Frameworks of engagement. Choose your shape: ladder, pyramid, onion, or circle.

Contributor: Weronika Paszewska

The work of making change is always a challenge. While there are many components we know fundamentally one thing is key: people. Unfortunately, a lot of organisations focus just on just reaching and recruiting - often via social media. But just building lists itself won’t make a movement in the world. Supporter’s engagement levels and involvement must be focussed strategically to build people’s power. While this is not something that happens on its own, there are a number of great models already out there which can be used and we’re proposing them here. 

Each of the frameworks has various representative shapes and present different approaches towards people around us and their activities. Depending on which framework you choose, you will end up in different places. Do you use any of them currently at your work? Check out which one speaks to you the most. 

Ladder and pyramid

Its legacy of the ladder is rooted in Sherry Arnstein’s work from 1969 - A Ladder of Citizen Participation and refers to citizens’ participation in democratic institutions. She identified 8 rungs and the higher you climb as a citizen the more agency, control, and power you have. She also made a very fundamental point that accurately distinguishes between organising and mobilising: “participation without redistribution of power is an empty and frustrating process for the powerless”. At Tectonica we believe that to have a good organising program, you need to think about redistribution of power in your movement, organisation, or party. Wherever you come from. 

This framework was very popular and has few adaptations like Ladder of Empowerment or Ladder of Children’s Participation. As digital campaigning was getting more attention, campaigners started to use it as a ladder of engagement. This starts with asking people to do something small like signing a petition and then moving them up with some more engaging activities like sharing content, donating money, or becoming a volunteer. Here you can check out The Obama Campaign Ladder of Engagement

A pyramid adds to this idea that the number of people we are having at the bottom is bigger, and the higher we get, the fewer people are willing to answer for a call to action. You can check out Gideon Rosenblatt’s detailed description of each level of the pyramid or assign specific metrics to each level of the pyramid.

Ladder and pyramid of engagement are a simplified metaphor and it has its limitations. Rungs suggest that there is a clear distinction between each step (which is not an adequate description of our complex reality). The second limitation is that we tend to think about rungs that the higher ones are better than the lower ones (in fact it depends on the moment of our campaign and objectives we have). The third thing is people do not necessarily climb. Sometimes they magically end up doing the most engaging things like being a super-volunteer, leading a local group, or a thematic program. This is becoming more and more true as i.e. the awareness of racism and climate catastrophe are increasing and many folks do not want to respond to them by signing a petition. From an organising perspective, you should consider asking people about doing big things, following Becky Bond’s and Zack Exley’s advice from Rules for Revolutionaries. How big organizing can change everything book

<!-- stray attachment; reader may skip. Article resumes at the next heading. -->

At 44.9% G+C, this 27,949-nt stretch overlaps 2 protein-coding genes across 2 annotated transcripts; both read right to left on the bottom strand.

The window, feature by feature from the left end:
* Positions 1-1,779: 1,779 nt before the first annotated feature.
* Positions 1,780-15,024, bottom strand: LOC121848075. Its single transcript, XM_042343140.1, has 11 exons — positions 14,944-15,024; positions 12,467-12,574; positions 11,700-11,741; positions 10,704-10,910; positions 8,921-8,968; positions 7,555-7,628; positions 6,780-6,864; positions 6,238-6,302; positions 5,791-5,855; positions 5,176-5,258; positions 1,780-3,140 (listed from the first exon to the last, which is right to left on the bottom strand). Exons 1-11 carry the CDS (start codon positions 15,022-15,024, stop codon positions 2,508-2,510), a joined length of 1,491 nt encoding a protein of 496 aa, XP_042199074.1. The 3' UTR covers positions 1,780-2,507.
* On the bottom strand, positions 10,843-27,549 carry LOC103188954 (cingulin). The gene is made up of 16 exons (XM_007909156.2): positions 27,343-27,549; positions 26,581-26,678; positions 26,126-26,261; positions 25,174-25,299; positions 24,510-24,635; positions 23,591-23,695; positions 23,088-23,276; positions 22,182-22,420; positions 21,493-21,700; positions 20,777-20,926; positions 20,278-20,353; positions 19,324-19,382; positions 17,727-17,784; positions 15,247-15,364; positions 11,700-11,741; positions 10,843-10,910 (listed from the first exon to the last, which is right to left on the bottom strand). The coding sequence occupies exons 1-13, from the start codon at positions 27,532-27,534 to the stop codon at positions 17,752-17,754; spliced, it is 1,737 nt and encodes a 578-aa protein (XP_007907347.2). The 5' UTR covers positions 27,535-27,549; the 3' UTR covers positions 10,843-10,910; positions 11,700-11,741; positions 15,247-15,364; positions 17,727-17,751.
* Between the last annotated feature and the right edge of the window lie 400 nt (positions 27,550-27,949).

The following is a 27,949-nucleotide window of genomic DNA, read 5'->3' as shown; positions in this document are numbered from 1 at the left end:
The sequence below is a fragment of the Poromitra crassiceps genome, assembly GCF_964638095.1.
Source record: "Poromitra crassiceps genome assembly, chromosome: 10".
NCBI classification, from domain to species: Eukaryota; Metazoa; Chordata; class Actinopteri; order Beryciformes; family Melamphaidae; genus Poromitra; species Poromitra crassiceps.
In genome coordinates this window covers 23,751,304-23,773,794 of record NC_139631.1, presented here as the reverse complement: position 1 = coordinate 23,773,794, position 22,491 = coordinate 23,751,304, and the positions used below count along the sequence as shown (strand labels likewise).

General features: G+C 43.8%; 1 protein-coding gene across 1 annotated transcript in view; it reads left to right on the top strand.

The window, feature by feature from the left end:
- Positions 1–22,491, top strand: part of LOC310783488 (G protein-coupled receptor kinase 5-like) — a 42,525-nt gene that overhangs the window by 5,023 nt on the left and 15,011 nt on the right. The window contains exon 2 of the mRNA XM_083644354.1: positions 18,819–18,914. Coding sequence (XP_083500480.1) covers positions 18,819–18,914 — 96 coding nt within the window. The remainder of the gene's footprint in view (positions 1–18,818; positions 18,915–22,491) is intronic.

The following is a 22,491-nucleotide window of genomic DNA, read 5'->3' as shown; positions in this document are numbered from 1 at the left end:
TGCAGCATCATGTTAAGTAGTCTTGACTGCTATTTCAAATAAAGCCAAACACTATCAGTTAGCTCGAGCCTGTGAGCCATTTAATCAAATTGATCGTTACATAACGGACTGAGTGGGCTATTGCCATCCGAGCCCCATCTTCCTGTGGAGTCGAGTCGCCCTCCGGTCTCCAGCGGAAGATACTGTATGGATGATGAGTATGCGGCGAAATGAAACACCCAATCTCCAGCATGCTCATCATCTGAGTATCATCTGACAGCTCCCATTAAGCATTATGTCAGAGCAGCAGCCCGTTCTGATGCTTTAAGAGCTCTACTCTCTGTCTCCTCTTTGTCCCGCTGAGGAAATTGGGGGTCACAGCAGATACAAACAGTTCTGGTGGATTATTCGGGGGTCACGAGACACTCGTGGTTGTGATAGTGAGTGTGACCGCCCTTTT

Onion and circle

Due to some limitations mentioned above, let us move to some more rounded shapes. Onions and circles are rejecting classic hierarchy and reflect better on the human activity, and complexity of our engagement. Onion from Wellcome Trust was developed to show how the public can engage in research.


It has a useful dimension that portrays the level of power that is shared with the public and places the activities on the spectrum from receiving information to engaging in dialogue. You can also check Flow Associates’s Engagement Thresholds that focus on the quality of experience that people have at the different stages of their engagement. It is super useful to look at activities through the lenses of people who are the most important here (organising puts them in the center!). 

We find the most useful The Circles of Commitment developed by Rick Warren based on his experience from church organising (we feel that progressives have a lot to learn from religious organising groups). Rick identifies 5 circles: Community, Crowd, Congregation, Committed, and Core. Each of them has its own specific and different needs.


Source: Rick Warren’s “The Purpose Driven Church” via Purpose Driven Campaigning, Australian Progress

Note: we regard Rick Warren to be an effective movement-builder, but we do not endorse in any way his political views.

From our experience, we either focus mostly at the Core - where we train our super-volunteers and work with local leaders, or we work mostly on the Community (the outermost circle) - where we set up goals to reach big numbers of people but with shallow engagement like social media engagement, signing online petitions or simple recognition of your brand. This framework puts importance on all circles and design programs, activities and communication specific to every group. Feel free to play with it and adopt it to your needs and organisation as i.e. The Wilderness Society did.

Do you have a framework that you use? You can share it with Tectonica Organising Network by joining our Slack community.